- Parsley water, 1 tsp.
- Ground pumpkin seed, ½ tsp.
- Cooked canned pumpkin, 1 heaping tablespoon
My boys weigh between 25 and 30 pounds, so the amounts should probably be adjusted based on size and weight. And I always watch them closely when I introduce any new food. It’s only been about six months, so I can’t say anything about long-term effects. But I am happy that Sammie’s tummy troubles cleared up without antibiotics. And I feel like I’m helping his system get stronger and fight those bugs better without drugs. Two steps forward, right?
Opinions vary on what’s best for dogs—kibble, canned, cooked, or raw? Most vets I’ve encountered advocate in favor of packaged foods like kibble and canned. The main argument being that those foods are “balanced.” The main reason I bring this up is because I chose to feed my dogs a cooked diet believing I could cook healthier foods than I could buy in packages. Packages that can sit on a shelf for months or even years and still be “fresh.” The logic escapes me.
However, fresh food doesn’t automatically provide all the nutrients needed in a healthy diet. So where do we find support, encouragement, and direction?
Before I started cooking for my dogs, I read several books on the topic. Here are some of my favorites:
- Food Pets Die For, Shocking Facts About Pet Food by Ann N. Martin
- Becker’s Real Food for Healthy Dogs & Cats by Beth Taylor & Karen Shaw Becker, DVM
- The Whole Pet Diet by Andi Brown
I’ve also found helpful information on these forums:
But books don’t provide encouragement or answer questions that come up along the way. Most of my support comes from a couple of friends who also cook for their dogs, but there are also online discussion groups and some vets who are interested and informed. In some cases you might be able to find a nutritionist who has specialized in raw or cooked diets for dogs and cats. Any of these could be good resources.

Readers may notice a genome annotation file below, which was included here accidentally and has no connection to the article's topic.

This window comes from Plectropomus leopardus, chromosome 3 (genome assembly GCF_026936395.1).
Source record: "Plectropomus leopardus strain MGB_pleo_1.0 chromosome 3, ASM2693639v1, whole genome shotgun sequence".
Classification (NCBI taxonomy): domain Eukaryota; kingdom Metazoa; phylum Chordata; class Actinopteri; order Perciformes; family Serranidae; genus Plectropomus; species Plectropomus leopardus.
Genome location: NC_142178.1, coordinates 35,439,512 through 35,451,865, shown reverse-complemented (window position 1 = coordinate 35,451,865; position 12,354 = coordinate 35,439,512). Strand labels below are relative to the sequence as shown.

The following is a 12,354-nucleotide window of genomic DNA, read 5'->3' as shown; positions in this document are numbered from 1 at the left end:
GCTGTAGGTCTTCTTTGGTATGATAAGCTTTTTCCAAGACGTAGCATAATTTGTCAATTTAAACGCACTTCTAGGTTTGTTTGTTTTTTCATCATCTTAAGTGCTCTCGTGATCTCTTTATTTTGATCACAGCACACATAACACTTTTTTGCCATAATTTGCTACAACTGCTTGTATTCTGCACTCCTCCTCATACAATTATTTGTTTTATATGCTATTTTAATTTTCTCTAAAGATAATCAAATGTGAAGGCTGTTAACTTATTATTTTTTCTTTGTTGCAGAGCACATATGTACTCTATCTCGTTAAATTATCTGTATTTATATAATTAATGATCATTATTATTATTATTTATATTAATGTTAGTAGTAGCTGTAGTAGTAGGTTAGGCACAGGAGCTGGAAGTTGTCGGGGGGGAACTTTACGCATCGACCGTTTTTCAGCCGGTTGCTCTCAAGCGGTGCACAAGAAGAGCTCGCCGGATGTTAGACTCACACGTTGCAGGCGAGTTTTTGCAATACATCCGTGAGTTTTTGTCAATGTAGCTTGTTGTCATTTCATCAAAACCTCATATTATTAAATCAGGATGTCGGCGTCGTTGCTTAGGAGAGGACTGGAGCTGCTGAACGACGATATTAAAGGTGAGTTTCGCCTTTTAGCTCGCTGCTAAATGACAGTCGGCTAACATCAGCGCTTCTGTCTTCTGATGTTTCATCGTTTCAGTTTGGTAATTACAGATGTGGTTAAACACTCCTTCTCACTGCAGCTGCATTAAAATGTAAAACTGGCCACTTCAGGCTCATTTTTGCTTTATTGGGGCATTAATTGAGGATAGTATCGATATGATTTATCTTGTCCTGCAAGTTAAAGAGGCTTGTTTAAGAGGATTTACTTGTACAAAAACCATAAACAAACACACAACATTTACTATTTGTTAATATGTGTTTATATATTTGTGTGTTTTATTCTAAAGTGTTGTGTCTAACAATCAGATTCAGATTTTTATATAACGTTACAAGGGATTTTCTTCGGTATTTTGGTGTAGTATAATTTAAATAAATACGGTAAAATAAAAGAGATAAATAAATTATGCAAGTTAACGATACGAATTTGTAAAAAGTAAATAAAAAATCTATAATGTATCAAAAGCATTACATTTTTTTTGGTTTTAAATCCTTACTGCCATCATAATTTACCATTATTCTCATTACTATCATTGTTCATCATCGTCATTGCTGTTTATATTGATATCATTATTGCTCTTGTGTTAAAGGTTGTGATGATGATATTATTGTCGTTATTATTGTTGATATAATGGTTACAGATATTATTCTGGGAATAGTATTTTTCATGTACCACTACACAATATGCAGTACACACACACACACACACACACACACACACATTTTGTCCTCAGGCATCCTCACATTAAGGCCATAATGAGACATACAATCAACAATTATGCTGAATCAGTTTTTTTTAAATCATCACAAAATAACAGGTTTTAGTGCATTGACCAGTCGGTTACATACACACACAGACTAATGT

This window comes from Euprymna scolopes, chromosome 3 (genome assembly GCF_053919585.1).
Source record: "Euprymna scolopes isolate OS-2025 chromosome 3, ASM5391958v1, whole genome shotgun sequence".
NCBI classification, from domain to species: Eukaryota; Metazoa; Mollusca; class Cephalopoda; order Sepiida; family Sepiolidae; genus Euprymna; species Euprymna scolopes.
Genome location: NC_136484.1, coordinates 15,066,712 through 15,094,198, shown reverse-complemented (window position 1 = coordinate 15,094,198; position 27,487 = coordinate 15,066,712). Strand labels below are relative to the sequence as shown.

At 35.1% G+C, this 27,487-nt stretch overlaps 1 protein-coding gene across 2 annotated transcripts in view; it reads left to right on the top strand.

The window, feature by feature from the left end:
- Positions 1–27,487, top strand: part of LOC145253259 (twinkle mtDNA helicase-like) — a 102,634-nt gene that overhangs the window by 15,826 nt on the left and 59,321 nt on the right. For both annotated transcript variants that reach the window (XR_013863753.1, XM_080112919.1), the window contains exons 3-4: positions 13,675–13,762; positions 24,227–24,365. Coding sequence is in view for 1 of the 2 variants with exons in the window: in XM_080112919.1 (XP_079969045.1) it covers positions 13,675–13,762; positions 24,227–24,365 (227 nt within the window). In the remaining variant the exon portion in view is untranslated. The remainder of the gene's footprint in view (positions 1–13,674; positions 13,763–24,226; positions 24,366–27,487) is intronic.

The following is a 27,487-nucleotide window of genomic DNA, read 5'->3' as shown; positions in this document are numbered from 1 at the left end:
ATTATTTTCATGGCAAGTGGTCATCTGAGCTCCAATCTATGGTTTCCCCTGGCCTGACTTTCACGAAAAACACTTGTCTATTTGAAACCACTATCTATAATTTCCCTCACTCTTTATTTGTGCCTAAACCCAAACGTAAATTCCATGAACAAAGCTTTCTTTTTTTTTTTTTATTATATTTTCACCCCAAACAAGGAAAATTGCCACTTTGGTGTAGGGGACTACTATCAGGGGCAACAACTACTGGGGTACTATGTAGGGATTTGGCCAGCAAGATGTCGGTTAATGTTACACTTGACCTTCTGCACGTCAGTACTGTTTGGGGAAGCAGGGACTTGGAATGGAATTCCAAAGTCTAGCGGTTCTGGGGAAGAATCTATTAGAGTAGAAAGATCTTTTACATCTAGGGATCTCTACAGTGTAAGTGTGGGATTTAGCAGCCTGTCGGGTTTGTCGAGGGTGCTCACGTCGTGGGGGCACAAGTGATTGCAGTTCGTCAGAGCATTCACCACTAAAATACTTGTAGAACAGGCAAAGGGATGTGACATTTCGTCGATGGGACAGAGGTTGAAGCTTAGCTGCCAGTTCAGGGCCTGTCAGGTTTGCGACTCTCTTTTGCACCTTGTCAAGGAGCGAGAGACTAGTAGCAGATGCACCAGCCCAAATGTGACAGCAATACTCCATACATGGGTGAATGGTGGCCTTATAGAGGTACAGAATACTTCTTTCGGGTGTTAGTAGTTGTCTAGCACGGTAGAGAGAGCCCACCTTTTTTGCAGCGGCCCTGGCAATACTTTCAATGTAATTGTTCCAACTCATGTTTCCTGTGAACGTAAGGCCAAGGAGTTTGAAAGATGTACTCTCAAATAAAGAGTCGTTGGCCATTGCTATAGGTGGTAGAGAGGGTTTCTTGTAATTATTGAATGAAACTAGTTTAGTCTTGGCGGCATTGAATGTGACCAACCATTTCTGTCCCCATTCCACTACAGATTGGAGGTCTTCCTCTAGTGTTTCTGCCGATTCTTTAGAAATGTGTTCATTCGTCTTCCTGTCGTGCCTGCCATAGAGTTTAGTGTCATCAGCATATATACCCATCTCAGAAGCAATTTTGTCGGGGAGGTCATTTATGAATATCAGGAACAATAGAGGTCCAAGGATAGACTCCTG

The reason I’m writing this post, though, is because it’s been a lonely and kind of scary journey. Judging the right path is a combination of intuition, observation, and doggy biometrics. My boyos are four years old; they’re happy, maintaining a healthy weight, and full of energy. They eliminate well and sleep well. Overall, they have good temperaments, though they are Shelties and tend toward the vocal and excitable. Blood tests done by their vet come back within normal range.
All the above leads me to believe I’m on a good path with their nutrition, but there are no guarantees. Many adverse effects of poor nutrition might not show up for years. I guess the same can be said of eating highly processed, preservative filled dry food. What are your thoughts on taking a road less traveled? Easy peasy or lonely and scary? How do you handle going against the grain?
Soaking and sprouting seeds and grains before consuming them is good for people and dogs. When you soak the rice, barley, quinoa, beans, or flax seeds you feed your dog a transformation takes place. These foods are typically hard to digest, but soaking grains and seeds activates enzymes, minerals, and other nutrients in these foods.
To soak grains before cooking, put them in a bowl and cover them with water. Leave the bowl at room temperature overnight. If you’re like me, and forget to soak these foods overnight, there is still benefit from a short soak. Try for at least 4 hours, but even 30 minutes helps to activate the beneficial enzymes and other nutrients.
You can also add 1 or 2 tablespoons of apple cider vinegar to the water for even better digestibility.
Is cooking for dogs expensive?
When I tell people that I’ve been cooking homemade dog food for my Shelties for the past 4 years, the first question I get is: Isn’t cooking for your dogs expensive?
The short answer: It’s only a little more expensive than the high-end kibble on the market.
The long answer: Yes, it’s more expensive and takes more time, but it’s worth it because of several reasons.
- My dogs and I enjoy cooking day. Tino lays down in front of the oven and guards his dinner while it simmers (proof is in the picture for today’s post).
- I know what ingredients are in their food, and I’ve chosen high-quality meats and vegetables. I can’t afford all organic, but I do use mostly organic fruits and vegetables. I look for meats that are hormone and anti-biotic free.